Believing that community service was part of a dean’s calling, Macgill served in myriad professional and civic organizations, including as chairman of the Connecticut Humanities Council, the State Ethics Commission and the Connecticut Urban Legal Initiative, and president of the Connecticut Bar Foundation, the Connecticut Historical Society and Neighborhood Legal Services in Hartford. He also served on the board of Miss Porter's School and on the board of the Lewis Walpole Research Library in Farmington, Connecticut.
Macgill stepped down from the dean’s office in 2000, but continued to teach until 2014.
“Ten years is enough,” he said later. “You’ve done all you can do, and you’re getting stale, know it or not. It’s probably not good for the helmsman to stay longer, and it is dreadful for the ship to have the same hands on the tiller for longer than that.”
Hugh Macgill once wrote about his greatest teacher, “we all have our models. … We stumble along in emulation until, with luck, we learn to be ourselves instead. But if we are very lucky indeed, the model still sustains us and leads us on.”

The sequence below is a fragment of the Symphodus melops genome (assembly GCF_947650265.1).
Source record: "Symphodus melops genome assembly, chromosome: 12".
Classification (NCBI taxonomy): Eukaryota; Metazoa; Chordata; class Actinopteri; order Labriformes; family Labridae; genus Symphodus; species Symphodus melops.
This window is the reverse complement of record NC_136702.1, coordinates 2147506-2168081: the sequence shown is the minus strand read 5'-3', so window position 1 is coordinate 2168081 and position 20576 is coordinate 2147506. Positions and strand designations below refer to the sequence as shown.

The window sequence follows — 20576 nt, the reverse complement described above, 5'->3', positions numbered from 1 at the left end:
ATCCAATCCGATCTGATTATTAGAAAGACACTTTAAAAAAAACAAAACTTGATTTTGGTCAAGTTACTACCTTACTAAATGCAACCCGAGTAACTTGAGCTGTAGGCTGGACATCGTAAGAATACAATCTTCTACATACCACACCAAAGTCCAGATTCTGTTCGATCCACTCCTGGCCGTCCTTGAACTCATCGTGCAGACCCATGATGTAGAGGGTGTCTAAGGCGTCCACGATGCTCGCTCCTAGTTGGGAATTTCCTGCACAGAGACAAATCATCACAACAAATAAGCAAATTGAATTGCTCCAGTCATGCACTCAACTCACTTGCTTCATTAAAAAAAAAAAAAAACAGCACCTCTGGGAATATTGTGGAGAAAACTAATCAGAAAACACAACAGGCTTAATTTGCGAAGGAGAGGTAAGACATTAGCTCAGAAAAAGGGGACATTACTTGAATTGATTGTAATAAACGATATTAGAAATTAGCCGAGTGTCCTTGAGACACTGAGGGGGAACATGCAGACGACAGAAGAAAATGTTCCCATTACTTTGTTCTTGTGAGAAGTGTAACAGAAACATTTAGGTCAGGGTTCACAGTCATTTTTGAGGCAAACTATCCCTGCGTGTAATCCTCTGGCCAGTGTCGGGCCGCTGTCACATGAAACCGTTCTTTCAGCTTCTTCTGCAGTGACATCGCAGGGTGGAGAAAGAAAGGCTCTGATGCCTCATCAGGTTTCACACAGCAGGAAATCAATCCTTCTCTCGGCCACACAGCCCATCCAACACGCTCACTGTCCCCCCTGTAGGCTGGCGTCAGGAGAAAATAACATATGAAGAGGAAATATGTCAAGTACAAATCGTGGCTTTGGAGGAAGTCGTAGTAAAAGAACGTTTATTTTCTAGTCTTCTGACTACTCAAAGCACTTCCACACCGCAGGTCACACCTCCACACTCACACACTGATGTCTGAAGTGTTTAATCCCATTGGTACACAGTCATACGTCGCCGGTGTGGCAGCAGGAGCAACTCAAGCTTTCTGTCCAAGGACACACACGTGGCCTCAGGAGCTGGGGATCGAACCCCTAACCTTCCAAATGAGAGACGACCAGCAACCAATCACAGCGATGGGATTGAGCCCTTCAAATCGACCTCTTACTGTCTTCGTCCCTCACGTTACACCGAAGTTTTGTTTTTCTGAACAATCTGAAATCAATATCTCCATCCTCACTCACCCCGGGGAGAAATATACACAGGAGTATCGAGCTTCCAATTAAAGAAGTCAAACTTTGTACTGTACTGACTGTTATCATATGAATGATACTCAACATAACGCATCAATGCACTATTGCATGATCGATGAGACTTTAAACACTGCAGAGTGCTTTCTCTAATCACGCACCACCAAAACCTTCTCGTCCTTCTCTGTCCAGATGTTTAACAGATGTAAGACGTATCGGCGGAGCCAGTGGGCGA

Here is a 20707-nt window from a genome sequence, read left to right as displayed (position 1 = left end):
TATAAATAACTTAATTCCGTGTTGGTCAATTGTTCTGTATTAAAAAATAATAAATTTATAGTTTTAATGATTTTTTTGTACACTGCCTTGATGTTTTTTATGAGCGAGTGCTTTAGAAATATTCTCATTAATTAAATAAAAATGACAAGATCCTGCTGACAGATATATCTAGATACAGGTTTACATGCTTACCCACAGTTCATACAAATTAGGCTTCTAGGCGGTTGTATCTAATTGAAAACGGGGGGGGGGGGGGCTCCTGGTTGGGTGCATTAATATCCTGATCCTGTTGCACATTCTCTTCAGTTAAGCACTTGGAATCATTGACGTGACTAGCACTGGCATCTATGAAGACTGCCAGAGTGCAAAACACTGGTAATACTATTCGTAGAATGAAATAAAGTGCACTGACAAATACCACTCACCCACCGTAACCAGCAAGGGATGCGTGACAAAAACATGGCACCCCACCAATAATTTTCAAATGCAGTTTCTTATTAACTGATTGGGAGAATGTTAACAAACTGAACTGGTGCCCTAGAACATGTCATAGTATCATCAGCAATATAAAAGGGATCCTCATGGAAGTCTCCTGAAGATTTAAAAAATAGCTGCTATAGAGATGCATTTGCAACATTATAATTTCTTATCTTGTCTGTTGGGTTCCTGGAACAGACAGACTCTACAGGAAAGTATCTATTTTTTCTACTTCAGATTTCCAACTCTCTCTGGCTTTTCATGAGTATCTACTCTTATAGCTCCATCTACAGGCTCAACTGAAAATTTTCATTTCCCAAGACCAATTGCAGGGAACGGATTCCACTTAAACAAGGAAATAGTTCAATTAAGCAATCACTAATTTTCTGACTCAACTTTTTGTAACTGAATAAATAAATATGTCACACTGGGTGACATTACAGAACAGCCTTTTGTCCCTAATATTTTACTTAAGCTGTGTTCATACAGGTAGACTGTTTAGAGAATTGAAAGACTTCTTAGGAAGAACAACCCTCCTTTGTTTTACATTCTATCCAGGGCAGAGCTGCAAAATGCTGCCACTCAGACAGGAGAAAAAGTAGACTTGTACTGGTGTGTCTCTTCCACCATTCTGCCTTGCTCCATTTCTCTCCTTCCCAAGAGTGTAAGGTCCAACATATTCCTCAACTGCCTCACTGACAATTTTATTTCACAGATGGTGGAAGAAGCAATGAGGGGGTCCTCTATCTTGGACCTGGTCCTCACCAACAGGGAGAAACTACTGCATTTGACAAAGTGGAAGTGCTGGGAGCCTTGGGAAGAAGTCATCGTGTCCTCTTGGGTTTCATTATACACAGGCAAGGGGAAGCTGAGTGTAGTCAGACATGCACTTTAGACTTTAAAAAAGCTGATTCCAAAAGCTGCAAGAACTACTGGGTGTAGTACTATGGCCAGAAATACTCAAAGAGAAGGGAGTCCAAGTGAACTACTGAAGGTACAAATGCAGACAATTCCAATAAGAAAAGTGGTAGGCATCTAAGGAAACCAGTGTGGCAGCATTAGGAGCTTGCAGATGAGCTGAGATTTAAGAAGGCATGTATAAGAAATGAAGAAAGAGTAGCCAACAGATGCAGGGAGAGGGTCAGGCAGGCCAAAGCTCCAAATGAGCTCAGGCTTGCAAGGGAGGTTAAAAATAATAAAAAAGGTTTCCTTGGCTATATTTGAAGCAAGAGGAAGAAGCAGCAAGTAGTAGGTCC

Those words apply equally to Macgill himself, Fisher said. “We were blessed to have him as our model, our leader and our guide.”
A memorial, to be announced at a later time, will be held in the spring on the law school campus.
In lieu of flowers, the family suggests contributions to the Downeast Coastal Conservancy, P.O. Box 760, Machias, ME 04654, or to the Hugh C. Macgill Endowed Scholarship at UConn Law, payable to The UConn Foundation, 2390 Alumni Dr., Unit 3206, Storrs, CT 06269.